Collins notes that there are some tensions between religion and science, but these often stem from particular interpretations of scripture that some claim are in conflict with what science teaches us about nature.

Consider evolution. Collins says some people argue that the process of evolution implies that we don't need to talk about God anymore. That's not how he sees it. "Evolution is clearly correct," he states. "It is so completely well supported, especially by genomics, that nobody who looks seriously at the evidence can deny that what Darwin thought was correct. But if God decided to use that as a means of creation, who are we to say that that wasn't an elegant method?"

Collins says it's "disheartening" that the loudest voices in the religion and science debate are from the extreme ends of the spectrum.

"Religion does not require you to downgrade the importance of rational, intellectual arguments," he says.

One follow-on project that Collins is particularly excited about involves identifying hereditary factors in common diseases. "The mysteries that have vexed us for all of human history about why diabetes, cancer, or heart disease runs in families are revealing their secrets," he says.

Collins notes that in the past two years, researchers have reported about 200 well-validated genetic variations that play a role in common diseases. "The results of this project have opened our eyes to what is really going on in terms of disease causation," Collins says. "The results also provide us with a long list of exciting new ideas about preventions and treatment, which is what we most hoped would happen as a consequence of the Human Genome Project."

In addition to the scientific advances that emerged from the Human Genome Project under Collins' watch, a new attitude about open-access models for data sharing has also emerged. Open data sharing helps advance research by getting data to a larger diversity of scientists who can discuss the results and build on them quickly.

The idea is "if you're conducting research that has broad potential to empower lots of investigators—what we call a community resource project—you ought to make the data available immediately, even before publication, with no strings attached," Collins explains. He points to a 1996 data-sharing agreement as setting the standard for openness. The agreement was signed at a Bermuda meeting by researchers involved in the genome project.

NIH has become a big proponent of the open-access model, evidenced, for example, in its mandatory policy on public access of peer-reviewed journal articles (C&EN, Jan. 21, page 10) and in its Roadmap that includes PubChem, the chemical informatics database that raised concern at the American Chemical Society (C&EN's publisher) over its similarity to Chemical Abstracts Service Registry (C&EN, June 13, 2005, page 23).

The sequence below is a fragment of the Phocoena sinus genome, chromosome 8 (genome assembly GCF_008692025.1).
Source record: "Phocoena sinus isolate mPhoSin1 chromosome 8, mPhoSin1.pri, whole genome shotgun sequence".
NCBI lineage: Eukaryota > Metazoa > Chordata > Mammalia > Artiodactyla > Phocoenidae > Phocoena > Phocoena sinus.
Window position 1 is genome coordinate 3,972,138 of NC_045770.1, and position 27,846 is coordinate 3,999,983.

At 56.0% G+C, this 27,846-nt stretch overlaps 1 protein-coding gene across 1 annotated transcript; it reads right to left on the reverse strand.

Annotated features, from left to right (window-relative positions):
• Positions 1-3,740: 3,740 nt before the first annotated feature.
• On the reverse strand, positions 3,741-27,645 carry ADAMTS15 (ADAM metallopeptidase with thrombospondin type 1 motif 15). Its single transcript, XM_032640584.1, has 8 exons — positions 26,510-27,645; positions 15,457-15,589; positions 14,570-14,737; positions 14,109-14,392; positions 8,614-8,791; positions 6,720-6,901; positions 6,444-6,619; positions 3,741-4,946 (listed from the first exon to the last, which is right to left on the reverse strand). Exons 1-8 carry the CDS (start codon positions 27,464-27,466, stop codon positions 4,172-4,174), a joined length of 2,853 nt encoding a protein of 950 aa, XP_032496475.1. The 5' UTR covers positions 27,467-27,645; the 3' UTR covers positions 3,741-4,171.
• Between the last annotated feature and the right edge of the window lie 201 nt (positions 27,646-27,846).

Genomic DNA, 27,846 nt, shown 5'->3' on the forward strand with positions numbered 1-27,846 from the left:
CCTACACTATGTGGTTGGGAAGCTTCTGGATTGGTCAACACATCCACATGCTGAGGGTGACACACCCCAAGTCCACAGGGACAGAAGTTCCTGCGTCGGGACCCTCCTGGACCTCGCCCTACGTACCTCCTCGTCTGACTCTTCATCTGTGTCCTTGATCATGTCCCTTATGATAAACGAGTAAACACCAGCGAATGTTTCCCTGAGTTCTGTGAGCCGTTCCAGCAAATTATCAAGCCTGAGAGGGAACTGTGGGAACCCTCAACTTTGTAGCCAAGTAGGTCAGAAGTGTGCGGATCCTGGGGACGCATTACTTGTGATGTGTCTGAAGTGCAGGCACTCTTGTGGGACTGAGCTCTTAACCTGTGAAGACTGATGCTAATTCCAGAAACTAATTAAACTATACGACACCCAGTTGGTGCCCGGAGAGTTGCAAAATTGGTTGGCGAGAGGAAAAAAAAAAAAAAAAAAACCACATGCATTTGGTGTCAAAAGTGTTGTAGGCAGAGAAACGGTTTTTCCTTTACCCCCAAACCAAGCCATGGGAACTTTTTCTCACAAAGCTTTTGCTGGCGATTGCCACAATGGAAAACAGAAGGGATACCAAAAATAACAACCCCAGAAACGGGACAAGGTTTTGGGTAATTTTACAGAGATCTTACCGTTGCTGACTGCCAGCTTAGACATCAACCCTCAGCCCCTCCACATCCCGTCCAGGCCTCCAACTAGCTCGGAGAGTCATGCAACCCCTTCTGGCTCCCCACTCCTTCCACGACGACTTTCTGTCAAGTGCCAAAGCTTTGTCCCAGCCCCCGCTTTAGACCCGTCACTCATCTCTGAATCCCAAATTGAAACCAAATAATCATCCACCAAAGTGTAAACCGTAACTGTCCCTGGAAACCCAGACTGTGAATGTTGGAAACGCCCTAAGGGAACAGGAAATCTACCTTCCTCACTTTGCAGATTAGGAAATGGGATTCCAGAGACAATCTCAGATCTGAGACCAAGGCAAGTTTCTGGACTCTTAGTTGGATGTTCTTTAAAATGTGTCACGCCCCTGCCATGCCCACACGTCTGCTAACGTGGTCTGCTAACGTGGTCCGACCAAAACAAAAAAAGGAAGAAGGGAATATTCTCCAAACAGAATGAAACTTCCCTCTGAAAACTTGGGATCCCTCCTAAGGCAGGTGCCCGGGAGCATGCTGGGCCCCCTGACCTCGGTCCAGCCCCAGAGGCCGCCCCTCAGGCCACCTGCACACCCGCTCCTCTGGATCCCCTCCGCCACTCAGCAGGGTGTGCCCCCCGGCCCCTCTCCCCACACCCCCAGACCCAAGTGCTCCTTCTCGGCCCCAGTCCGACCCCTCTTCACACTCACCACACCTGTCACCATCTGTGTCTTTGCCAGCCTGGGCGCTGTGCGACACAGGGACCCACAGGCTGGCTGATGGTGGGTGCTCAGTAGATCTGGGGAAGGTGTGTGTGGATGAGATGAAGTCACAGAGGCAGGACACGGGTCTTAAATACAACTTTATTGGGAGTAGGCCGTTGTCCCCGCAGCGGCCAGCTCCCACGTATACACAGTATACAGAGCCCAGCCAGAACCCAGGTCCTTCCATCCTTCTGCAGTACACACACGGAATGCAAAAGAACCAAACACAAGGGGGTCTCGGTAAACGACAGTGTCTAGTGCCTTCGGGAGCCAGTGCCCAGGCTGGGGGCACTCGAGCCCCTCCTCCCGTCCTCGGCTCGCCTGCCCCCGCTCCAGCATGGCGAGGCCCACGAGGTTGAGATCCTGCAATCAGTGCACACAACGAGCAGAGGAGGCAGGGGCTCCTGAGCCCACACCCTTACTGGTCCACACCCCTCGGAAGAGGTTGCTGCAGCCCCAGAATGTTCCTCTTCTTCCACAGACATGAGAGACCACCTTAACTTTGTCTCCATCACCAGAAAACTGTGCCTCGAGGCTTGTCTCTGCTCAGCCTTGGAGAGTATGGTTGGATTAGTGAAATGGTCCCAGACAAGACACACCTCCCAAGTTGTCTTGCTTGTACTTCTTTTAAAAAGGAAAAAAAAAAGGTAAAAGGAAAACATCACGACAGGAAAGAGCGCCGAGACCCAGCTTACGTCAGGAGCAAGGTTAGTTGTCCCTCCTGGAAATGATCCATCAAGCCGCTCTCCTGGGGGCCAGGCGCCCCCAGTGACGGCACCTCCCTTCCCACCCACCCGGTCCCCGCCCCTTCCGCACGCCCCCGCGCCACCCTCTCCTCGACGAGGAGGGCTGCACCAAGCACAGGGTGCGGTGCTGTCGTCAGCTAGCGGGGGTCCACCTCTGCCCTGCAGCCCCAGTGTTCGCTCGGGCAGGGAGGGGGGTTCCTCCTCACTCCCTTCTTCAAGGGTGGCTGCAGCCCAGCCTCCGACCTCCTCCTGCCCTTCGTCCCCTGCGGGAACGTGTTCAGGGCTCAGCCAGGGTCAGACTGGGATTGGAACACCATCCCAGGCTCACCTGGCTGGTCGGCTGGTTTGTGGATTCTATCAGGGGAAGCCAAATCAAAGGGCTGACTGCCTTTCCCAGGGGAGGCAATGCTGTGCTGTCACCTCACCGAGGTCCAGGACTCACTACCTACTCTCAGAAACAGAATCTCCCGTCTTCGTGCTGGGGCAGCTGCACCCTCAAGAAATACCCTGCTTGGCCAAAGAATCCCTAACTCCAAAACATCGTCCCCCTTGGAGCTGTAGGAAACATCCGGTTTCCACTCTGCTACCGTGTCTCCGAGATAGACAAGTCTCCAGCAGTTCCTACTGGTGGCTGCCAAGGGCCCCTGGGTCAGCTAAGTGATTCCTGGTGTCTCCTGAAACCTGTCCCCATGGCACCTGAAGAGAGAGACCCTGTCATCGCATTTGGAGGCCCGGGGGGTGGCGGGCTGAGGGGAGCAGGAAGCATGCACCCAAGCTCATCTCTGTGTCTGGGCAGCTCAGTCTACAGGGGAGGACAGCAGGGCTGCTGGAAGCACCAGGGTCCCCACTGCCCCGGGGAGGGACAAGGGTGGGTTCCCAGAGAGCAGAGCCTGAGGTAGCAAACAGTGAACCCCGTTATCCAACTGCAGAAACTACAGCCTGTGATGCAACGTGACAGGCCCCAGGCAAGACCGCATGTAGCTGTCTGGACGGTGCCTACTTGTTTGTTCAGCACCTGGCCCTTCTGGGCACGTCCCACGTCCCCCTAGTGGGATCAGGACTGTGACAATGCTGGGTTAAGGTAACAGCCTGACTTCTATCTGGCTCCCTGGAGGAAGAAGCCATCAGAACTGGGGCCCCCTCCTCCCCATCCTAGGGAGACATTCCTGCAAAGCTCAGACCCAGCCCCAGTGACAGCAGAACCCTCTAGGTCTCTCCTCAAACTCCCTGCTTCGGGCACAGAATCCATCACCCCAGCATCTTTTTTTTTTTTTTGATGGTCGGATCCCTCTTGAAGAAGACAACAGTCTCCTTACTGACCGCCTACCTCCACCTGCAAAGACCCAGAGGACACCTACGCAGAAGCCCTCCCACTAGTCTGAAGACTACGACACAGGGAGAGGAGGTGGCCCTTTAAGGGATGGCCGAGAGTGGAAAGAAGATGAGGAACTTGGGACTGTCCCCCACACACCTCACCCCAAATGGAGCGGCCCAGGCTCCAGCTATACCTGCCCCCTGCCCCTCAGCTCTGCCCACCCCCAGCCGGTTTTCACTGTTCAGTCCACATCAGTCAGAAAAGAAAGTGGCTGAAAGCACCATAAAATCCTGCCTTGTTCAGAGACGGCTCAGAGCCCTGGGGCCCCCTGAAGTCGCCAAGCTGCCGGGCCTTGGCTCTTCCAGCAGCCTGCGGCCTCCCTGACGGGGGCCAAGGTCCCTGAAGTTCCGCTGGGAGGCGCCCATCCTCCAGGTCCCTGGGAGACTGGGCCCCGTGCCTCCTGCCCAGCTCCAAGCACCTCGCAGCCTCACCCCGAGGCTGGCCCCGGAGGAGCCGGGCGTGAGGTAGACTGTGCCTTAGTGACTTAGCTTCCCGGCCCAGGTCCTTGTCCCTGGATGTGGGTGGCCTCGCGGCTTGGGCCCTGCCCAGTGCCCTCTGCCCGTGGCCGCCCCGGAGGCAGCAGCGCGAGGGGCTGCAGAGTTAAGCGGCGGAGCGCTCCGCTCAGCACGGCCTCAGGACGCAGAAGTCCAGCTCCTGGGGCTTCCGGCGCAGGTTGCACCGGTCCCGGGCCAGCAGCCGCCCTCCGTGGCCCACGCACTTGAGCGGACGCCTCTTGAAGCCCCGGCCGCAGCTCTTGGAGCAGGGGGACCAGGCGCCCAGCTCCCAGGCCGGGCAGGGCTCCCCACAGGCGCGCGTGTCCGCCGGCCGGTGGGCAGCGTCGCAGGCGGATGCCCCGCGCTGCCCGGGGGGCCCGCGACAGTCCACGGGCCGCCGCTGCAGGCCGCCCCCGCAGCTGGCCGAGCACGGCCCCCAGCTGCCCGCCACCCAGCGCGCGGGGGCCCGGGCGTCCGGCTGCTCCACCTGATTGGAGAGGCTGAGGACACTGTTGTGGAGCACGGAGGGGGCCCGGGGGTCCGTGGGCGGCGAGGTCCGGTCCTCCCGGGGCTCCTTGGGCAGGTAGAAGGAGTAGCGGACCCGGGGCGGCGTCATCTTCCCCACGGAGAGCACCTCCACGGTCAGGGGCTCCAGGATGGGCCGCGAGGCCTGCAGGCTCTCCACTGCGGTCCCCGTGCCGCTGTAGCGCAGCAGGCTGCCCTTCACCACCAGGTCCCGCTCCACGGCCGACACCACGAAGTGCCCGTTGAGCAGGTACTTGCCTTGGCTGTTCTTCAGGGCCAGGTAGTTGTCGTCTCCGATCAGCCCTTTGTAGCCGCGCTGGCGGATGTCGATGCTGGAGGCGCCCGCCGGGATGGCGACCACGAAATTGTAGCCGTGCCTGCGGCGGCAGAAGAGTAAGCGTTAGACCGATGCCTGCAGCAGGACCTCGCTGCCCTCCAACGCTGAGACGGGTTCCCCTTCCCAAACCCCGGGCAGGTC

Collins notes that the PubChem situation took some time to resolve, but adds that he is now seeing a growing willingness to openly share data from researchers in various fields. Collins acknowledges, however, that this openness has limits.

"OPENNESS IS not going to be the case in certain areas of science where intellectual property becomes critical in order to achieve public benefit. And I don't think it's fair to expect individual investigators who are working on a very specific project to adopt this same idea of revealing all of their data before publication," Collins explains. "But for those team efforts that could potentially produce really useful data that people need right away, I think the mind-set is there."

Collins' excitement about openness and the scientific developments with genomics is tempered by his concerns over the current budget crunch facing NIH. Since experiencing a budget doubling between 1998 and 2003, NIH's annual budgets have not even kept up with inflation. This stagnant budget environment has forced Collins to make some tough funding decisions.

"The one really difficult aspect of my last five years here has been the need to say 'no' to investigators who have really interesting ideas because we just didn't have the funds to go around," Collins says. "And now as we contemplate success rates for grants dropping down below 20%," the health of American science is in jeopardy.

"I'm deeply concerned about the consequences for the future of medical research," Collins says, noting that a generation of scientists is leaving the field because they can't get funding. Once gone, he points out, these people won't come back even if the budget situation turns around.

Although Collins is not likely to miss the tough funding decisions or the long hours that being an NIH institute director requires, there are some aspects of his job that he will miss.

"I will miss the ability that the director of NHGRI has to convene some of the brightest minds from anywhere in the world on short notice to brainstorm about some new idea," Collins tells C&EN. He points out that this convening power is one of the strongest assets that an institute director has. For example, he explains, "you can have an idea on Monday afternoon, and two weeks later, you can have people sitting around a table having dropped everything to come and talk about what we should do. That's pretty amazing."

Collins also will miss his colleagues. "I really like the team approach to science that has emerged out of genomics," he says. "Being part of that team and having the chance to lead those teams in terms of social interactions, as well as scientific interactions, has been wonderful. I've had the chance to become not only the project manager, but a good friend to an amazing group of talented folks. And I will miss that."